• Agendia (Amsterdam, the Netherlands) said it has made its breast cancer prognosis test, MammaPrint, available to U.S. patients after receiving two clearances from the FDA. In February the agency cleared MammaPrint as an in vitro diagnostic multivariate index assay for use in breast cancer prognosis. In June, Agendia received a second clearance for the test in conjunction with RNARetain, an RNA stabilizing solution allowing shipping of tumor biopsies at ambient temperature, greatly facilitating the logistical process of sample handling. MammaPrint is a DNA micro array-based in vitro diagnostic laboratory service that measures the activity of 70 genes, providing information about the likelihood of tumor recurrence.
  • Sangart (San Diego), a biopharmaceutical company focused on the development of oxygen transport agents, said an independent data safety monitoring board (DSMB) has recommended the continuation of both Phase III clinical trials of Sangart's blood substitute product, Hemospan, under current protocols. This recommendation follows the DSMB's review of the blinded data from the first one-third of the 830 patients to be enrolled in two ongoing Phase III pivotal studies in Europe. The DSMB will conduct another review after two-thirds of the patients have been enrolled. Hemospan is a hemoglobin-based oxygen transport agent designed to serve as an oxygen therapeutic and as an alternative to blood transfusions. Sangart says a "key property of Hemospan is its high oxygen affinity which results in targeted oxygen delivery to tissues at risk of oxygen deprivation."
  • Simbionix (Cleveland) reported 10 new validation studies published during 2007 on the Simbionix Mentor series of training simulators, bringing the total number of studies published to 65. The studies include two new studies on the GI Mentor, two on the URO/PERC platform, three on the LAP Mentor and three on the ANGIO Mentor. The institutes which conducted studies include the University of Texas, Catharina Hospital of the Netherlands, the British Imperial College of London and the Graduate School of Medical Sciences in the Kyushu University of Fukuoka, the first study by a Japanese institute to date. The study carried out at Catharina Hospital's Department of Gastroenterology concluded that the GI Mentor II simulator offered a convincing, realistic representation of colonoscopy that can discriminate between different levels of colonoscopy expertise. As a result, the product was granted both construct validity and expert validity. The study carried out by Kyushu University of Fukuoka concluded that the LAP Mentor was able to differentiate between subjects with different laparoscopic experience. Simbionix said that one of the key "value points" for medical institutions to use Simbionix products is the ability to offer clinicians and medical students the required hands-on surgical experience at zero patient risk.
  • FlowCardia (Sunnyvale, California) reported FDA 510(k) clearance and immediate U.S. launch of the Crosser 14P, Crosser 14S and Crosser 18 CTO recanalization catheters. The three peripheral Crosser catheters are endovascular tools used by interventional radiologists, vascular surgeons and interventional cardiologists to cross chronic total occlusions (CTOs) to help restore blood flow to the lower legs. The Crosser is a rapid-exchange catheter delivered over standard .014" and .018" guidewires that uses high-frequency vibration to cross CTOs allowing for subsequent debulking, balloon angioplasty and stent placement. The peripheral Crosser catheters were studied in the FlowCardia PATRIOT Trial.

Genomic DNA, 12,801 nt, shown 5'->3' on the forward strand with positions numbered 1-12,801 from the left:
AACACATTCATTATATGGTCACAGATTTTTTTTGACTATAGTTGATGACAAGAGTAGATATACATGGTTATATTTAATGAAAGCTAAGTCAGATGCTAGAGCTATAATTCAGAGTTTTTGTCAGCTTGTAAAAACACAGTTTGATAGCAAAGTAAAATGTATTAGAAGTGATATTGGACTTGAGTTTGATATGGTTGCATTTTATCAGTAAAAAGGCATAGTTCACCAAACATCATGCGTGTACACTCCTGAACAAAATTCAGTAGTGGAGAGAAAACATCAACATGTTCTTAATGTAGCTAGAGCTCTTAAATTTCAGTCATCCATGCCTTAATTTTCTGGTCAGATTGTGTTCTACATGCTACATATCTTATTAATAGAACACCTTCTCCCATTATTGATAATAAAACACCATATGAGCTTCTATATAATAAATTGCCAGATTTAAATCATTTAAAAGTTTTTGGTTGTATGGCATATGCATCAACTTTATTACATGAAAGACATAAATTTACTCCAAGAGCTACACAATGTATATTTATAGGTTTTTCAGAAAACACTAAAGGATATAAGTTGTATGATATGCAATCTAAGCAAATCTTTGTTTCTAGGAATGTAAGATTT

• Synthetic Blood International (Costa Mesa, California) said it plans to finalize a Phase IIb clinical trial protocol with Oxycyte for the treatment of traumatic brain injury (TBI) at its scientific advisory board meeting. Oxycyte is Synthetic Blood's perfluorocarbon (PFC) therapeutic oxygen carrier and blood substitute. The proposed double blind, placebo-controlled Phase IIb trial is designed to compare Oxycyte with present-day advanced therapies in TBI, and is expected to enroll 120 to 150 patients at six major neurosurgery centers. The trial protocol was prepared by M. Ross Bullock, MD, PhD, of the Miller School of Medicine of the University of Miami (Coral Gables, Florida). Bullock was a principal investigator on Synthetic Blood's Phase IIa pilot study with Oxycyte in TBI and serves on the scientific advisory board. The company's board said it plans to develop a strategy for initiating supportive preclinical studies to explore the basic science of Oxycyte's oxygen delivery capabilities for the treatment of damaged brain tissue, and the effects of higher Oxycyte doses than have been used in previous studies, as well as the potential effects of administering second doses of Oxycyte.
  • Vidacare (San Antonio) reported receiving FDA approval for its bone-marrow biopsy system for hematology/oncology. The new technology is designed to increase control, improve core capture rates and reduce patient discomfort during bone-marrow biopsy procedures. Vidacare will market the lithium-battery powered device under the OnControl Bone Marrow Biopsy System brand. Bone marrow biopsies are necessary for the diagnosis and management of lymphoma, leukemia, myeloma and other hematological disorders. Vidacare develops advanced intraosseous (through-the-bone) access medical technology.
  • Ymed (San Diego) said it has completed its first U.S. cases with its VascuTrak II PTA dilation catheter. The catheter is a 5 Fr compatible, single-operator, rapid exchange system, Ymed said. It is designed and indicated for vascular intervention of a wide range of peripheral arteries, including the treatment of obstructive lesions of native or synthetic arteriovenous dialysis fistulae. Ymed makes products for vascular intervention, providing less-invasive therapy for a range of circulatory diseases.

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